“To know Creation is to know the Creator.” –St. Columban
For more than 30 years, Columban missionaries have been at the forefront of protecting the environment from destructive practices and addressing the urgency of climate change. Our mission experience of living with the natural world and with communities that have been marginalized and exploited impels us to seek ways to restore right relationships with all of Creation.
We advocate for bold action to address Climate Change.
In particular, human-induced climate change is the most serious and pressing ecological challenge facing the world today. The reality of climate change compels us to both personal and structural changes.
Climate change, largely driven by our reliance on fossil fuels, has led to extreme weather events, rising sea levels, severe droughts, a loss of biodiversity, food insecurity, and higher rates of migration which affect the poor and vulnerable in nations across the world.
Columban Missionaries around the globe stand in solidarity with communities impacted by climate change. In Burma and Peru, missionaries watch as glaciers, a main water and irrigation source, continue to disappear. In the Philippines and Fiji, extreme weather events and rising sea levels threaten coastal communities where agriculture and fishing are a main source of economic stability. Severe droughts cause food and water shortages in Pakistan and the U.S.
We advocate for sustainable development and agricultural systems.
Across the world, in countries that are rich in oil, gas and minerals, extractive industries have inflicted lasting damage to poor and indigenous communities and to Creation. Based on their experience in communities negatively affected by mining and other extractive projects, Columbans challenge this model of development based on the intensive exploitation of natural resources.
Large-scale agribusiness has also been detrimental to the land and people. Genetically Modified Organisms (GMOs) threaten the integrity of creation and the life God made good, and they have extremely damaging effects on the livelihoods of small-scale farmers and economies throughout the world.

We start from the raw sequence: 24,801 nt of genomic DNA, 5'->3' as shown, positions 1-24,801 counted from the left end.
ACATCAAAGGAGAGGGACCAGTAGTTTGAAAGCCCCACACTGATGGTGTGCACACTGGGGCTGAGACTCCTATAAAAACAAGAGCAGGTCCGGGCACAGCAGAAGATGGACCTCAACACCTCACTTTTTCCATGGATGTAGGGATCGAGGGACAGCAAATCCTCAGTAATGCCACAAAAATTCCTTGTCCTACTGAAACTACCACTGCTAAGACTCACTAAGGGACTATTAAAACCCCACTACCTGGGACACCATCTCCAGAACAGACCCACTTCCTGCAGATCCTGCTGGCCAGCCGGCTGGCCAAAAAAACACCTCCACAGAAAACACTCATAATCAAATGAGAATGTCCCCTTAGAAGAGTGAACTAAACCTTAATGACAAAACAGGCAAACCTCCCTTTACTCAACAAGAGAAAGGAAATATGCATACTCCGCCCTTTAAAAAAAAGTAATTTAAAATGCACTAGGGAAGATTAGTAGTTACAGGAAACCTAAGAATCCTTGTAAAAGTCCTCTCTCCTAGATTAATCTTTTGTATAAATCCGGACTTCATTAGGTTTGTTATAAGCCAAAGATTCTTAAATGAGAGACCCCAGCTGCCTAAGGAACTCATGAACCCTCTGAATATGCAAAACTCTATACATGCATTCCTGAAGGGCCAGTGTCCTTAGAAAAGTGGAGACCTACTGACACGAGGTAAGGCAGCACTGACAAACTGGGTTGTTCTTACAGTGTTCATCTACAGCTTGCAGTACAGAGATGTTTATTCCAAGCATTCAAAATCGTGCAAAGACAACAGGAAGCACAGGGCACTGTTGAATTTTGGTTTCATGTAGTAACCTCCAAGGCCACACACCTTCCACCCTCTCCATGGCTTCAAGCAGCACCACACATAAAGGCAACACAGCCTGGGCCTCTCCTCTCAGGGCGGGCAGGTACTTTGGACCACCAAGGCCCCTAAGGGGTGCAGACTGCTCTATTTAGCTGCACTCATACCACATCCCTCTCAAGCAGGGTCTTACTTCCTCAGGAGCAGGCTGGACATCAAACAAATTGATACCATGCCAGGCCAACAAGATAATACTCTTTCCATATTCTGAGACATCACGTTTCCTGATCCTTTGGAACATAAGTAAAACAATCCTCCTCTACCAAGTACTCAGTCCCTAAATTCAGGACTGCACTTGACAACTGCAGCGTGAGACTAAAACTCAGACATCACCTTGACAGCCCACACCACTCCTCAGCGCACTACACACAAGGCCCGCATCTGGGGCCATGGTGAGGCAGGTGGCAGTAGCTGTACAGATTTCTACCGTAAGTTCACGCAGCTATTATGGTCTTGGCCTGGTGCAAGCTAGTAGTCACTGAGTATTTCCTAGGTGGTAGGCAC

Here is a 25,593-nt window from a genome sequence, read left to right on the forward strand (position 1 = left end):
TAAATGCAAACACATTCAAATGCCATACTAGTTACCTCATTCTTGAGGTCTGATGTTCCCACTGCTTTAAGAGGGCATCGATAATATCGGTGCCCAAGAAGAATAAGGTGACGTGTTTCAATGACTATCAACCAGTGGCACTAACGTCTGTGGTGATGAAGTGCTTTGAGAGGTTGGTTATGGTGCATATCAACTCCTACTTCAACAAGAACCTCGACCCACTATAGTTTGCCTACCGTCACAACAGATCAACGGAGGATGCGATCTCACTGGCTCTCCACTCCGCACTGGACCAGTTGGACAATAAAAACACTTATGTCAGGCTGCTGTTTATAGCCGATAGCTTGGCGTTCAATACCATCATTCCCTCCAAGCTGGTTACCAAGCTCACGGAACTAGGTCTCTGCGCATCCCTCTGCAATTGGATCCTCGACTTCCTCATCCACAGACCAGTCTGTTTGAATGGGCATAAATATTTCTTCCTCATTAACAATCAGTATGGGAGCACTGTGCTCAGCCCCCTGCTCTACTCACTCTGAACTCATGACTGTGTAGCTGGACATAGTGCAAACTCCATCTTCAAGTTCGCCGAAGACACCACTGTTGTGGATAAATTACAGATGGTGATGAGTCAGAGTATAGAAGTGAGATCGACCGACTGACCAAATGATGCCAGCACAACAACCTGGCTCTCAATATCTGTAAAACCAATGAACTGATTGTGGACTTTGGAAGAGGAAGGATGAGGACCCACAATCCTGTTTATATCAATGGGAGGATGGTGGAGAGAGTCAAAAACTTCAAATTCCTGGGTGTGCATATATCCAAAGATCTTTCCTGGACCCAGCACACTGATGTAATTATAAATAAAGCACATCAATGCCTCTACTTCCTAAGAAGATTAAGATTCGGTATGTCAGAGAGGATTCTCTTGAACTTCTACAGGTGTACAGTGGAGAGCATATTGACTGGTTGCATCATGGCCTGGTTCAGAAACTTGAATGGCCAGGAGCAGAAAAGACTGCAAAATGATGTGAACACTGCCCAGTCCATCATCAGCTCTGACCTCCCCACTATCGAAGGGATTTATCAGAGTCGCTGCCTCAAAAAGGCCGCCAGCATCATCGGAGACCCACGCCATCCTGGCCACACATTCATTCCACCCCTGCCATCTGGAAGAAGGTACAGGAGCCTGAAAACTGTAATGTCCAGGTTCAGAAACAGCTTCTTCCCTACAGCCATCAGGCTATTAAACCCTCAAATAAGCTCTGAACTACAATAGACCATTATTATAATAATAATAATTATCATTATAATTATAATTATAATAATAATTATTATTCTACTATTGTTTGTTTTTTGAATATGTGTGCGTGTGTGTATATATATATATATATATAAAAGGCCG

We advocate for the right to water.
According to the Catholic Church, the right to water, as all human rights, finds its basis in human dignity and not in any kind of assessment that considers water merely as an economic good. Water, the basis for all human life, is a sacred source of life we must protect. Without adequate access to clean water, the health, nutrition, and sanitation of poor communities, and especially women and children, suffer. Without water, life is threatened.
Environmental Justice Resources:
There is a worldwide movement underway, an awakening at last to the seriousness of the environmental crisis at hand. The future of the planet and humanity depends on it.
It was through my association with the Columban Sisters that I began to learn just how crucial the Subanen culture is as a voice on behalf of a renewable Earth. The Subanens regarded their habitat as a sacred community to be cherished, not as a collection of resources to be exploited.
A new spirituality of creation is emerging, one deeply tied to the fate of the Earth. The stakes – the fate of the Earth and future generations – are high. Indigenous communities and women play a crucial role. The spirituality of creative nonviolence is deeper and more holistic, rooted in the gift of creation.
We are called to listen to the testimony of our sisters and brothers in the Philippines and Fiji by addressing climate change and reducing our contribution to extreme weather events and the rising sea levels which destroy their lives and devastate their island nations.
We have spent the last 200 years or so trying to deny the shadow side of our birth as a nation. Coming to terms with this history is vital for the future not only of indigenous people but of us non-aboriginal people as well.
Columban representatives Scott Wright (left), Peter Hughes (right) and Amy Echeverria (center) at the Pre-Synod Conference on the Amazon at Georgetown University with Archbishop Bernardito Auza and Luis Cardinal Tagle, from Manila.
We all have moments in our lives, like my daughter’s birth, when we feel both the immensity and intimacy of life tightly wound together. The Synod on the Amazon is one of those moments in the life of the Church – a moment when the Church, the people of God, and all of Creation are totally universal and utterly unique at the same time.
Copyright © 2020 Columban Center for Advocacy and Outreach, Washington, D.C.